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      An Association of Elevated Serum Gonadotropin Concentrations and Alzheimer Disease? : Elevated gonadotropin concentrations and Alzheimer disease

      , ,

      Journal of Neuroendocrinology

      Wiley

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          Most cited references 22

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          Arthritis and anti-inflammatory agents as possible protective factors for Alzheimer's disease: a review of 17 epidemiologic studies.

          Alzheimer's disease (AD) lesions are characterized by the presence of numerous inflammatory proteins. This has led to the hypothesis that brain inflammation is a cause of neuronal injury in AD and that anti-inflammatory drugs may act as protective agents. Seventeen epidemiologic studies from nine different countries have now been published in which arthritis, a major indication for the use of anti-inflammatory drugs, or anti-inflammatory drugs themselves have been considered as risk factors for AD. Both factors appear to be associated with a reduced prevalence of AD. The small size of most studies has limited their individual statistical significance, but similarities in design have made it possible to evaluate combined results. We have used established methods of statistical meta-analysis to estimate the overall chance of individuals exposed to arthritis or anti-inflammatory drugs developing AD as compared with the general population. Seven case-control studies with arthritis as the risk factor yielded an overall odds ratio of 0.556 (p < 0.0001), while four case-control studies with steroids yielded odds ratios of 0.656 (p = 0.049) and three case-control studies with nonsteroidal anti-inflammatory drugs (NSAIDs) yielded an odds ratio of 0.496 (p = 0.0002). When NSAIDs and steroids were combined into a single category of anti-inflammatory drugs, the odds ratio was 0.556 (p < 0.0001). Population-based studies were less similar in design than case-control studies, complicating the process of applying statistical meta-analytical techniques. Nevertheless, population-based studies with rheumatoid arthritis and NSAID use as risk factors strongly supported the results of case-control studies. These data suggest anti-inflammatory drugs may have a protective effect against AD. Controlled clinical trials will be necessary to test this possibility.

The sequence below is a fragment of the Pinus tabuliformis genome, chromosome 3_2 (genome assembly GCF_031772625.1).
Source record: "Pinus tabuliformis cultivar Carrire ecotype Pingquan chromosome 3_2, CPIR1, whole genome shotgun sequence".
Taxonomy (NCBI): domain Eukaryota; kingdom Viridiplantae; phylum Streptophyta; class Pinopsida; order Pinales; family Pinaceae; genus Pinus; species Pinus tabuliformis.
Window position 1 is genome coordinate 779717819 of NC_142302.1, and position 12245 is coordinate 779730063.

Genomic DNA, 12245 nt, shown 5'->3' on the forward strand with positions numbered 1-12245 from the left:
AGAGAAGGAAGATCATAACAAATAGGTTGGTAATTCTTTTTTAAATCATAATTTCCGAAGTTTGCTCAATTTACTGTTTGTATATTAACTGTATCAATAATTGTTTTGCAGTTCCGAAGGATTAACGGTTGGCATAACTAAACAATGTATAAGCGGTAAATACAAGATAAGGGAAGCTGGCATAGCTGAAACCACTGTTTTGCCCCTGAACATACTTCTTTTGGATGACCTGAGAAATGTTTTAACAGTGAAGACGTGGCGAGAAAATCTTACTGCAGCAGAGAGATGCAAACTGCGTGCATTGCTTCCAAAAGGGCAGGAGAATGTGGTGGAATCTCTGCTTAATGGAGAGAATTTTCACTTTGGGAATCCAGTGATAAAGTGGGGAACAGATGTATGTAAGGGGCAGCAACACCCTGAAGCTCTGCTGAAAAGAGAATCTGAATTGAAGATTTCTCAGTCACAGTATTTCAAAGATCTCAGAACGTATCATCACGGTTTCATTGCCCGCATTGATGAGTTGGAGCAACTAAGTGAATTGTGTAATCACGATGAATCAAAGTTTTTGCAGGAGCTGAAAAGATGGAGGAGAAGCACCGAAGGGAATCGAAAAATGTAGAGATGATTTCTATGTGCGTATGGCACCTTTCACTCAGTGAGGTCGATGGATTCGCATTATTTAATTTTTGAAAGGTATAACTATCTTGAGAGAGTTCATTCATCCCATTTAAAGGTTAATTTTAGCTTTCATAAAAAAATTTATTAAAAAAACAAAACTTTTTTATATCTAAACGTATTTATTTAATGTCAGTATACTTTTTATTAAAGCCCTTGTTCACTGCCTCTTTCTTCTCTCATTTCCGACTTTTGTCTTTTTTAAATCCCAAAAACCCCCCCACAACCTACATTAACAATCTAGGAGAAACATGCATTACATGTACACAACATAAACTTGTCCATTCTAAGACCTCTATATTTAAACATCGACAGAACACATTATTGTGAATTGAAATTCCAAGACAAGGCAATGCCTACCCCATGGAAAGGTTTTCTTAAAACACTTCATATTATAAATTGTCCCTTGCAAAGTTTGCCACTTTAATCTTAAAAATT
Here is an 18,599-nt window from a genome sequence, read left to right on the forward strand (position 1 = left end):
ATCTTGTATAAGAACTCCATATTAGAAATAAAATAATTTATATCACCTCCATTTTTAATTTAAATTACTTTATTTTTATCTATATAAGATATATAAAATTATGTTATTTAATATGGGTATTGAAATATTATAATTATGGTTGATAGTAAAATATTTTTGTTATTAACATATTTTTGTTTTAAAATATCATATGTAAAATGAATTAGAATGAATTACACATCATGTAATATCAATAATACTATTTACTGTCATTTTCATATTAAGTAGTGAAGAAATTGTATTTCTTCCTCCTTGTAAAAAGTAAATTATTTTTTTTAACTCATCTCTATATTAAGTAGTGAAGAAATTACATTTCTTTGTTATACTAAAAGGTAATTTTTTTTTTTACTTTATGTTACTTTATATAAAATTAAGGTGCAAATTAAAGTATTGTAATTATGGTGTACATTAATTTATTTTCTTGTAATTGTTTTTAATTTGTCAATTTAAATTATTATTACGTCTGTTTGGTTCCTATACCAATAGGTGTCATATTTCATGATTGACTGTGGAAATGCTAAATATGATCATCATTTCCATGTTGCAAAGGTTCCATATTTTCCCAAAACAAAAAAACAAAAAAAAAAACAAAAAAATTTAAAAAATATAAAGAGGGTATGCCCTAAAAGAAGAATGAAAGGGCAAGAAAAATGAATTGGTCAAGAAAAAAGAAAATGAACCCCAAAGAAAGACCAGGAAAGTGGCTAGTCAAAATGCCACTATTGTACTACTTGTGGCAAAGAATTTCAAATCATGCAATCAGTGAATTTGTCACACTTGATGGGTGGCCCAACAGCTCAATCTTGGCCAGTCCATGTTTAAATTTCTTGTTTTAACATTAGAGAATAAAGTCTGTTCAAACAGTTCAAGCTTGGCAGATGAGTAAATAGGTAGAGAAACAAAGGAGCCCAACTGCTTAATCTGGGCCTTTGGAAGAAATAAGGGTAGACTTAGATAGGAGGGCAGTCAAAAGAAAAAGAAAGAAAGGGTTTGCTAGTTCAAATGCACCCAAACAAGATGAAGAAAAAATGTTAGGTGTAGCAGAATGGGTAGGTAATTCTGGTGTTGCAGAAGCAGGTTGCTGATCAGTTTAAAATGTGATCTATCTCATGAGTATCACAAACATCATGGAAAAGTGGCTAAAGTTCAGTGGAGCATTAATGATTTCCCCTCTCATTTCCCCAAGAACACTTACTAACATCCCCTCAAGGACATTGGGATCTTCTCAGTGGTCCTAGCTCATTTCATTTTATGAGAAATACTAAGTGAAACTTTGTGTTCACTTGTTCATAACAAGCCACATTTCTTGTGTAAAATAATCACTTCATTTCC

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            Estrogen deficiency and risk of Alzheimer's disease in women.

            The authors explored the possibility that estrogen loss associated with menopause may contribute to the development of Alzheimer's disease by using a case-control study nested within a prospective cohort study. The Leisure World Cohort includes 8,877 female residents of Leisure World Laguna Hills, a retirement community in southern California, who were first mailed a health survey in 1981. From the 2,529 female cohort members who died between 1981 and 1992, the authors identified 138 with Alzheimer's disease or other dementia diagnoses likely to represent Alzheimer's disease (senile dementia, dementia, or senility) mentioned on the death certificate. Four controls were individually matched by birth date (+/- 1 year) and death date (+1 year) to each case. The risk of Alzheimer's disease and related dementia was less in estrogen users relative to nonusers (odds ratio = 0.69, 95 percent confidence interval 0.46-1.03). The risk decreased significantly with increasing estrogen dose and with increasing duration of estrogen use. Risk was also associated with variables related to endogenous estrogen levels; it increased with increasing age at menarche and (although not statistically significant) decreased with increasing weight. This study suggests that the increased incidence of Alzheimer's disease in older women may be due to estrogen deficiency and that estrogen replacement therapy may be useful for preventing or delaying the onset of this dementia.
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              The US economic and social costs of Alzheimer's disease revisited.

               R Ernst,  J Hay (1994)
              OBJECTIVEs. An earlier paper estimated the per-case and national incidence costs of Alzheimer's disease for 1983. This paper updates the estimates of costs per case to 1991 and presents new national prevalence estimates of the economic and social costs of the disease. All data for the cost estimates were taken from published sources or provided by other researchers. At midrange values of the estimated cost and epidemiological parameters, the discounted (at 4%) direct and total costs of Alzheimer's disease were $47,581 and $173,932 per case, respectively. The estimated 1991 national direct and total prevalence costs were $20.6 billion and $67.3 billion, respectively. Assuming conservatively that the prevalence of the disease remains constant, the estimated discounted present values of the direct and total costs of all current and future generations of Alzheimer's patients are $536 billion and $1.75 trillion, respectively. The $536 billion and $1.75 trillion figures are minimum estimates of the long-term dollar losses to the US economy in 1991 caused by Alzheimer's disease.
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                Author and article information

                Journal
                Journal of Neuroendocrinology
                Journal of Neuroendocrinology
                Wiley
                09538194
                13652826
                April 2000
                December 24 2001
                : 12
                : 4
                : 351-354
                Article
                10.1046/j.1365-2826.2000.00461.x
                © 2001

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